Eating NY

Food Trucks and Social Media | November 16, 2010

Photo by Ricardo Diaz

Food trucks have become an essential part of New York’s culinary scene. These mobile oasis of fine interesting dining have taken over the corners of Gotham. Whether it’s a casual dessert vehicle, an ambulatory Korean food van, or to roving Tex Mex, New Yorkers can’t get enough. Food carts are becoming yet another New York gourmet phenomenon in our insatiable quest to find the unique, intriguing, and delicious.

So how do we find these wandering wonders? While most of the food carts near my office are fixed, the day the Top Chef Just Desserts truck was outside giving out free cookies and ice cream to the yuppies of midtown, local food blogs were ablaze with the news. I instantly tweeted a photo of the truck in an effort to spread the joy that free food inevitably brings. Without formal street addresses or the ability for patrons to make a reservation, social media has become an indispensible ally of of the food truck industry.

Take Zagat’s food truck application. This application allows the hungry of New York City to view a map of their location with trucks in service at any given time. You can choose by cuisine type, and click on individual trucks for reviews and ratings. You can also search by location. Trucks can self-promote by tweeting their location to @ZagatTrucks. Mashable reports that it is still a work in progress and that no mobile application is yet available.

They also report that Cartspotting is another similar application for the mobile food minded. Cartspotting is available throughout the country and also operates via tweet. It requests that food cart owners also tweet once they are closed for the day.

Social News Watch reports that, “Using Twitter, Facebook, and Foursquare, food trucks are hits coast-to-coast. One truck claims that 15% of their sales come specifically from Twitter. Who would have known?”  Customers not only use Twitter to locate food trucks, but to receive feedback on food they have enjoyed or to pre-order. One truck owner even says in a YouTube video that the only way to find out what they are serving that day is through Twitter. Another vendor, Holton Farms, is a mobile farmers market that also uses Twitter.  Since they realize that many banks and other NYC businesses block social media including Twitter, they set up a 1-800 number for patrons to locate them.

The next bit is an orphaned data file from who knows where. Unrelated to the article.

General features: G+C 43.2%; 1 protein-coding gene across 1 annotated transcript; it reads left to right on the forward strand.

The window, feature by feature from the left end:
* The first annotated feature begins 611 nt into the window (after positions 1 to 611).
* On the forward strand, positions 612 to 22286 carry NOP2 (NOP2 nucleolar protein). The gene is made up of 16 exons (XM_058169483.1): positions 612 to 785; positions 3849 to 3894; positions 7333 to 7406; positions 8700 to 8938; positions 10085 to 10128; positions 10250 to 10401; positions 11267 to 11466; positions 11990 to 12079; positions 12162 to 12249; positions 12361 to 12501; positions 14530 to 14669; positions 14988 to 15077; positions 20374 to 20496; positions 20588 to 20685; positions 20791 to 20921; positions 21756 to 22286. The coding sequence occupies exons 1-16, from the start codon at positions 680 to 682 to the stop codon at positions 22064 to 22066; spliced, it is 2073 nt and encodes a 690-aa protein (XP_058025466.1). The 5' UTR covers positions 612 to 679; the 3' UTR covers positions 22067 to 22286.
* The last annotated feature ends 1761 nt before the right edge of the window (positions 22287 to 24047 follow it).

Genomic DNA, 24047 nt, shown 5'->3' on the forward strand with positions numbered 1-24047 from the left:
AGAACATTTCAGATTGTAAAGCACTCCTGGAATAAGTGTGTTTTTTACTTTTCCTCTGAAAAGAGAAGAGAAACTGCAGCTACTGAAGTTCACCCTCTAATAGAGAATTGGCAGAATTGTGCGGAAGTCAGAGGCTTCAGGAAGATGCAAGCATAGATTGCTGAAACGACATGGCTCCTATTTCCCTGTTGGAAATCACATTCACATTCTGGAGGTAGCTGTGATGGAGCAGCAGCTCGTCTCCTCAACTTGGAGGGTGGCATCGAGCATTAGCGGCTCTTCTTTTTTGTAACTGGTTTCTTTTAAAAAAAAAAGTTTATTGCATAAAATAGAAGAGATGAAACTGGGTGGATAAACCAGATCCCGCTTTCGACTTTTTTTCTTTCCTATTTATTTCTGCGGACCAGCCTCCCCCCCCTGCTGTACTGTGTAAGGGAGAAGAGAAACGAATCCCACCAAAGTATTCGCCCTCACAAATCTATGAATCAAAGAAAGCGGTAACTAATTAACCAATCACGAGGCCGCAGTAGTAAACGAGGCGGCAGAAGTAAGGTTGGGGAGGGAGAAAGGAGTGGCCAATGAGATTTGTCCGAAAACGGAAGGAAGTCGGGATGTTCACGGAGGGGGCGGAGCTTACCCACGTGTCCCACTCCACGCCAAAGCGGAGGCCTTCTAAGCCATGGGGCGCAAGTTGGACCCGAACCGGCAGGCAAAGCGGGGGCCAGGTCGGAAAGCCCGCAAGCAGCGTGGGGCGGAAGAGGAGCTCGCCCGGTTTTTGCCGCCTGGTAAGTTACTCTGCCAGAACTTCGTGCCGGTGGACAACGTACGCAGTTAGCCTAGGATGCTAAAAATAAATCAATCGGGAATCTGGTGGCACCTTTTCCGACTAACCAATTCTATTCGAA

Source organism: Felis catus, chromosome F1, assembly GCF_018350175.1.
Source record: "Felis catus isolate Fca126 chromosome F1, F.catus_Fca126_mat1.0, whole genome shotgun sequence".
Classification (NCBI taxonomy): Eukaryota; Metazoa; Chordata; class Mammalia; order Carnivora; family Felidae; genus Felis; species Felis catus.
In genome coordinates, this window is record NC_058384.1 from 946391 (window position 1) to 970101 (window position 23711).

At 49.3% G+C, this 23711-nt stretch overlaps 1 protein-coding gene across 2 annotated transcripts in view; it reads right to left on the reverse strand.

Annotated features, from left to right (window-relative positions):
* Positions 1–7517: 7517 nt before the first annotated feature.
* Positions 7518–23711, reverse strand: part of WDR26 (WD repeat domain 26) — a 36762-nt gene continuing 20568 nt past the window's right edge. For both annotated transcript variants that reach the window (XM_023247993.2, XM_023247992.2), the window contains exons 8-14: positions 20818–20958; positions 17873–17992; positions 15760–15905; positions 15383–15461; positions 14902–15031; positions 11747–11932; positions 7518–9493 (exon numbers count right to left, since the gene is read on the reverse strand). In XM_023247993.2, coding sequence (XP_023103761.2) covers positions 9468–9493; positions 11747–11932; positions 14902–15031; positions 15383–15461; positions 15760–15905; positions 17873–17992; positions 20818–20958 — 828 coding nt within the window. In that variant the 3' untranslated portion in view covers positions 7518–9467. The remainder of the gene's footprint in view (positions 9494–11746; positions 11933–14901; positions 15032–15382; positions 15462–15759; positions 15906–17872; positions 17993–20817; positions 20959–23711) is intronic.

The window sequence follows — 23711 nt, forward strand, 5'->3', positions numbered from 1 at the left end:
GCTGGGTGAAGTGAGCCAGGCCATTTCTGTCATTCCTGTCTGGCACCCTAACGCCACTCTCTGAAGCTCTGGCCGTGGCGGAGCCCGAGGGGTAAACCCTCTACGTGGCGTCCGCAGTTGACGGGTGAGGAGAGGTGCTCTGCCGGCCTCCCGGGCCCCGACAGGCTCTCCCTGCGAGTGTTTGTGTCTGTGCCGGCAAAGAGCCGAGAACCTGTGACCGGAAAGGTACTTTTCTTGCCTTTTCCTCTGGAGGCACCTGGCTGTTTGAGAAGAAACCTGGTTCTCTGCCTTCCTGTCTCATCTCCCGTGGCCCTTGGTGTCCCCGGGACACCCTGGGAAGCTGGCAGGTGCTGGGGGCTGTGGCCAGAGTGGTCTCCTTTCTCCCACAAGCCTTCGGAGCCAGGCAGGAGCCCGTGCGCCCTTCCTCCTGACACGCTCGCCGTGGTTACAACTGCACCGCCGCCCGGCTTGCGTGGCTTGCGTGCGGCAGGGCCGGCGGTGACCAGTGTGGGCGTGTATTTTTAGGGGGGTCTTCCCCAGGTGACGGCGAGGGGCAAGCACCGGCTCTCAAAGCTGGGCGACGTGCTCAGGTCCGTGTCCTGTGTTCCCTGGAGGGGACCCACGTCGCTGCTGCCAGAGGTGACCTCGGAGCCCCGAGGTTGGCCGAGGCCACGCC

While some truck owners say that GPS should be sufficient to locate them, others say that the usage of Twitter is a great advantage to create a dialog with customers in this article, highlighting that even truck vendors understand the importance of a collaborative dialog with their patrons. Somebody’s been reading Cluetrain!

Even Flickr is a resource, as patrons taking pictures can add reviews and receive comments on their favorite food trucks.

Other means of tracking food carts since most have fairly regular locations include Yelp, Facebook and FourSquare, all of which are available as mobile aps which makes them more practical for the food-seeking pedestrian.

Even with all the information out there, no amount of tweeting is going to help this tired and hungry writer find dinner at 11pm in the rain. But this research has certainly given me some ideas on how to find some great new food once the weather improves.

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1 Comment »

  1. Back when I was living in Los Angeles, the food truck trend was just starting out. Twitter and other social media tools were not yet as prevalent, but you could sign up to receive text messages and email updates of where a particular truck was headed next so that you could be sure not to miss out on good eats. I have to agree that Twitter has allowed for the food truck movement to soar. Food trucks are capitalizing on those who are constantly connected to their Twitter clients on their smartphones.

    I regularly pass various food trucks and my concern was always with the cleanliness and quality of the food, but the Zagat application you mentioned helps with that issue by providing user reviews since I tend to trust my peers on those matters.

    I do wonder, though, how successful are food trucks going to be when the temperature drops and streets become less pedestrian friendly. Do you think they’ll start to offer delivery? They are mobile, after all.

    Comment by Ilana Bercovitz — November 24, 2010 @ 11:07 am


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